Tee Pee / MIA Records, 1999
REVIEW BY: Christopher Thelen
ORIGINALLY PUBLISHED: 08/05/1999
How does one describe a band like Chrome Locust? The product of two former members of D-Gen (including Todd Youth, formerly of Murphy's Law), one might expect this band to be punk to the extreme.
However, it's best if you put all expectations aside when it comes time to listen to Chrome Locust's self-titled debut, a ten-song onslaught that rarely disappoints - though it takes a few listens to really get into the disc.
The band - guitarist/vocalist Youth, bassist Jim Heneghan and
drummer/vocalist Michael Wildwood - remind me a lot of Helmet, who
specialized in knowing how to put crunch into the music while
keeping the vocals and their messages more streamlined. In a
similar vein, Chrome Locust do the same thing throughout the eight
vocal tracks on this disc. (The remaining two, including the
40-second "Intro", are just instrumentals, but they are executed
On first listen, I'll admit that Chrome Locust passed by in a blur. This disc - which clocks in at barely 30 minutes in length - didn't seem to ever come up for air, as tracks like "Drop," "New World Disorder" and "Formula" all cruised by, giving musical pleasure without a lot of comprehension on my part.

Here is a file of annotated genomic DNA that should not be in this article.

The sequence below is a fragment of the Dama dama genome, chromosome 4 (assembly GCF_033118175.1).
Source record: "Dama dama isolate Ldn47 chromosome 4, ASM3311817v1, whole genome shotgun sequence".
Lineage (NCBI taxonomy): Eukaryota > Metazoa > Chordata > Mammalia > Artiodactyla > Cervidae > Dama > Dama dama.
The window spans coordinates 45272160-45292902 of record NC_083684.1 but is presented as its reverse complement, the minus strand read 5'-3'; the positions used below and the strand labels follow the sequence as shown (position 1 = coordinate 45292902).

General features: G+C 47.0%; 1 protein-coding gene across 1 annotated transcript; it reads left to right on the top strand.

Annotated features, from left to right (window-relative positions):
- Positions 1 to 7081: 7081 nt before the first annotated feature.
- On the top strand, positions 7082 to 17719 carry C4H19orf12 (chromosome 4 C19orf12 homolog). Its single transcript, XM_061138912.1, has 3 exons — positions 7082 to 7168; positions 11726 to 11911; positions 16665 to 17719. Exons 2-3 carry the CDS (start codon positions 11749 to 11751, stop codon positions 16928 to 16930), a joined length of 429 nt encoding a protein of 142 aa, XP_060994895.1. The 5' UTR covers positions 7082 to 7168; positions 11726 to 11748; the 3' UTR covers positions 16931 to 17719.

Fortunately, a disc that's only a half-hour in length is one I have the luxury of pushing the "repeat" button on; sure enough, with repeated listens, this disc began to show its true colors. Some of the messages, like that on "M.I.A.," should be taken very seriously, as Youth and crew capture the pain of a former war hero who lives with the horrible memories of battle as well as a gripping drug addiction.
Other tracks, like "Drop" and "New World Disorder," invite the listener to make their own conclusions as to what they think the message of the songs are. Still others, like "Love Rap" and "Teen Dream," take a lighter approach to things, such as the dream every young musician starting in a garage band has of the days of glory.
For all the strengths of Chrome Locust, there are two gripes I have with this disc. First, while the music and songwriting prove themselves to be worthy of attention, it shouldn't have to take repeated listens for their power and beauty to really come through. Second - you saw this one coming, didn't you? - this disc is far too short, especially when one really gets into the groove. (I will say this: ending the disc with the instrumental "The Cycle Of Birth And Death" is a wise move; it allows the listener to come down slowly from the musical high they're sent on.)
Chrome Locust is a great first effort that needs only a little more fine tuning. If the band can make those minor adjustments, their next record should be unstoppable.
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